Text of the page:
The Bahamas. Part 2.

Amazing ocean hues!

A private boat with a boatman-cum-tour guide took us on a tour briefly described in Part 1,  the tour was scheduled from 8 am to 4 pm.

In about 10-15 mins the boat will stopping by an island populated by iguanas.

Having heard the approaching boat, dozens of large lizards are rushing to the previously empty beach, hoping to score some food.

The island itself isn’t at all remarkable, except for resident iguanas. I have no idea about their eating habits, but they happily snapped up some bread, courtesy of our tour guide.

These creatures seem pretty aggressive as they fight for the scraps.

These pigs are natural-born swimmers.

Another 20 minutes by boat and we reached Pig Island. This time around we saw a few tourists brought ashore by two private boats. I spotted about 15 pigs, large and tiny, roaming the beach – their diet mostly consists of fruit and vegetables. Apart from pigs, I sighted a cockerel and a cat.



Took me ten times to toss it right.

Despite the fact, the the island is uninhabited, the beach was kitted out with a pig pen, containing a few pigs.

Don’t they look just like puppies?

A large canopy provided a much needed shade for the island residents. I wonder what made those pigs go in the pen.

Next – swimming with sharks.

The island was popular with other visitors, and quite a few boats were moored at the jetty. Dozens of tourists were enjoying the water, rife with incredible amount of exotic-looking fish, as well as nurse sharks, which by the way do not pose any threat to humans. For a fee of $10 paid to the local guys, you can enter the water to swim and snorkel.

Isn’t she lovely?

There were a lot of sharks keen to be pet.

I enjoyed some snorkelling too – it was really bizarre to see a shark going at you head-on at full speed, and turning away just a split second before seemingly inevitable collision.


 Last stop –  Sandbar, a low-tide beach that forms naturally in the middle of the sea, disappearing with tide. Great place to sunbathe, relax and have a snack. Alas, our visit was cut short by rising water.

5 minutes ago this place was full of tourists – 5 minutes later and you could never tell there was a stretch of land.

* * *

All in all, I spent around 3 days on the first island, and after two flights and a boat ride I landed on Harbor Island.

Boat ride takes around 15 mins and costs 10 dollars per person.


View from the airplane window.

By the way, it was impossible to book Flamingo Air plane tickets online, as I couldn’t even open a booking page due to a site error.⠀

Pilot preparing for a flight.

Since this was my only travel option, I had to call the airline, and book tickets over the phone! I had to spell passengers’ details, route, date and an email address, and in return, i was sent a booking confirmation and a booking form. I had to print the latter, fill it out with personal details, including credit card info, and send it back (I am still half-expecting an unauthorised charge originating from some place like South Africa).

Harbour Island’s beaches are famous for having pink sand, and a quick search online showed these pic:


Hard as I tried, I couldn’t find any pink sand on the beach. I asked the landlady whether I was looking in a wrong place, and she told me that the sand isn’t actually supposed to be that pink, and only takes on pinkish hues at dusk and dawn.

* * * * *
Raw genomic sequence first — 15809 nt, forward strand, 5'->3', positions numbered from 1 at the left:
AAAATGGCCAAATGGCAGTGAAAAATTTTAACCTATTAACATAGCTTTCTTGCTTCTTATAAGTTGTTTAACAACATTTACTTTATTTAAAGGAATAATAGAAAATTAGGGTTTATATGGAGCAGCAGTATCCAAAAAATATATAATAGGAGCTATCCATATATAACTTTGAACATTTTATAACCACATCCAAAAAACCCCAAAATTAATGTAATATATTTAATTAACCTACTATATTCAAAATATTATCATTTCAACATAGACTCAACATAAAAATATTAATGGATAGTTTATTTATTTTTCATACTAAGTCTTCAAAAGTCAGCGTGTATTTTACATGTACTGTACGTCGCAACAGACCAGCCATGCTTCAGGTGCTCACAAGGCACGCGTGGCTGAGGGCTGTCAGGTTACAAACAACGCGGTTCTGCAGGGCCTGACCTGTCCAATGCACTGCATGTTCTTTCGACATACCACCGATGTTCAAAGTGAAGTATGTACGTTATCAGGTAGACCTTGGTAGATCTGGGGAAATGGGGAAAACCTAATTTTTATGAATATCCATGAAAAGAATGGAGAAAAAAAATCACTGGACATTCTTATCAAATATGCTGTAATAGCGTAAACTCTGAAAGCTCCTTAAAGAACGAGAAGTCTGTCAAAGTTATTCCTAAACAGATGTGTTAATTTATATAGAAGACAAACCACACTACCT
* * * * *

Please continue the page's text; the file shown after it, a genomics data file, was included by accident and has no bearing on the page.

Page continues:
When visiting the beach for the first time, I could only see a slight shade of pink when the waves retreated back. However when I came to the beach for the second time, I managed to see tiny pink particles, a million pieces of shattered coral.

Perhaps it’s fading with time, which could be the reason of such a stark difference between pictures online and the actual beach. Perhaps, it was stolen by tourists (which is a big no-no)?


* * *

Stunning sunset in The Bahamas!

This island has a larger population, and is rather popular with tourists, boasting a number of hotels, dozens of restaurants, a petrol station, a museum, a post-office, a town-hall, slot-machine halls, and a host of other things.

For the record, the locals are prohibited to partake in any kind of gambling activity by law, including poker.

It’s the little things in life – I finally managed to find a cup of coffee!

This island wasn’t as friendly as Black Point, and the locals weren’t that keen on talking to passers-by. I was visiting a tiny shop and witnessed the following situation:

A customer is asking a shop assistant:

– What can you sell me for one dollar?

– I can’t offer you anything at this price.

– What about two dollars?

– Sure, I can make it work!

On this note, the shop assistant pulls a quarter-litre bottle of vodka from behind the counter, pours half of it into a plastic cup, and hides the cup back. Then he proceeds to give the customer a bottle of vodka with remaining 100 ml of booze in it, plus one cigarette.


One evening, after having dinner on the other side of the island, I had to face a 40 minute walk back to my hotel. Before I could walk a mere 100 metres I was hailed by an older couple driving a golf-car, who offered to give me a ride home. It was a welcome offer and I happily obliged.

Having bought a house on the island, this couple from Boston spends six months a year living here. They confirmed something my landlady once mentioned – they never lock the front door since crime is practically non-existent.

After 3 days on Harbour Island I flew back to the capital of The Bahamas for a week of poker festival.


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